If Bonginkosi Dlamini, aka Zola 7, thinks no one cares about his struggle, he is mistaken.
The multi-talented star, 37, who used to be described as a hero and adored by millions of South Africans, has hit the rock bottom as his difficult circumstances led him to sell his music from his car boot.
When Sunday Sun revealed the sad story last week, the public reacted in disbelief and many were touched by his downfall.
“I haven’t got any deal yet. But at this point in time, I carry my CDs wherever I get booked to perform. After my performance I open my boot and sell my music. It’s tough because sometimes I don’t even sell that many,” the TV presenter and award-winning artist told the paper.
He continued: “I’m also hoping that my old fans will support me in these difficult days. They may contact me direct or via Facebook, Twitter or Whatsapp to buy my album.”
One of the people who tried to reach out to Zola was TV presenter and actress Nonhle Thema, who posted an appeal to her 217K Twitter followers in search for the struggle musician.
“Guys please help me I’m looking for Zola7. ..that’s my brother won’t let him suffer while I’m still here…Please assist. ..Thank You,” she tweeted.
Nonhle is not the only South African who has made an effort to help out the faded Kwaito star, Nolisiwe Mahlangu – a concerned varsity student who grew up watching episodes of Zola 7, the inspirational TV show hosted by Zola, that motivated her to be where she is today – wants South Africa to bring Zola back! And she went as far as opening a Facebook page (Bring Back Our Hero – Zola). This was after she wrote an open letter to Zola, which has been shared by almost 400 Facebook users.
An open letter to Zola:
Izolo lokhu (Yesterday), you were making people’s dreams come true. You fed the needy with your kids’ money. You travelled countries representing South Africa as a servant, leaving abo Mvelo, Lwandle, Bambatha, Nyezi emuva with no one protecting your family against all odds.
You cried daily when you heard stories of infants who were not being taken care of. You stood up and influenced big companies like Cell C to help you feed the needy and the orphans. You left your mother waya emazweni (and travelled countries)…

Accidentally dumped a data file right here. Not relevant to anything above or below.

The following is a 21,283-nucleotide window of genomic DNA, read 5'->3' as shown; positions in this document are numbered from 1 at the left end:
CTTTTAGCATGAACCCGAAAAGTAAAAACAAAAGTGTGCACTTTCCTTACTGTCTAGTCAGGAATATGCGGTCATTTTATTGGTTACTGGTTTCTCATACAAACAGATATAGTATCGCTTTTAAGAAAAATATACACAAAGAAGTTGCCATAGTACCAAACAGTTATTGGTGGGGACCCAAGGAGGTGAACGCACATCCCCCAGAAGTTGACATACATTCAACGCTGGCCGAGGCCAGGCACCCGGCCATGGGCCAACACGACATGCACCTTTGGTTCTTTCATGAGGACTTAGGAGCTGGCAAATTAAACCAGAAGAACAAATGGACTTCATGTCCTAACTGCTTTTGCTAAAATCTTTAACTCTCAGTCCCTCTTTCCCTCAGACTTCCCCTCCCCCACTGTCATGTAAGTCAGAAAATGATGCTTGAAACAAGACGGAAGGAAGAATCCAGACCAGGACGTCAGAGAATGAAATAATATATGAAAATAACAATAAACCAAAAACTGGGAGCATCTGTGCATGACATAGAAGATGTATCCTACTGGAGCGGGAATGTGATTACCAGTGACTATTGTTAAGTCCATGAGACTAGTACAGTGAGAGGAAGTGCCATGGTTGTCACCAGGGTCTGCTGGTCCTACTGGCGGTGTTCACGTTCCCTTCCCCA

You took out money from your own pocket and paid school fees of girls from Tanzania (Dara Salam) who were prostitutes and they changed since that day to become an asset to that country. You represented South Africa in African countries until you were honoured by the Shakur family as the 2pac [Shakur] wase (of) Mzansi.
Nkosi Sikelela I Africa, Is this how we are going to honour and celebrate our heroes’ downfall?
Zola I believe in you, I don’t care what the media is saying about you. This is not a downfall to you… this is a temporary setback. You’ll bounce back. Ngizokulinda uzubuye ( we will wait for you until you come back). The devil and his people ngeke balunge (they will never succeed). Qina ndoda ekhaya babheke wena (Be strong man, they look up to you at home). I wish Steve Biko was still alive to see this stupid journalist who celebrate the downfall of a black man… not just a man but a Hero to many. I salute you #Hola_7
Asked why she decided to write an open letter to Zola, speaking to The Voice of SA, Nolisiwe said: “That’s what I needed, we want him back. I come from a non-stable background, but watching Zola 7 episodes I got motivated. I was still in high school back then. I made it to varsity, though things were rough back at home. I will be doing my final year next year and all thanks to Zola. He made me believe in myself.”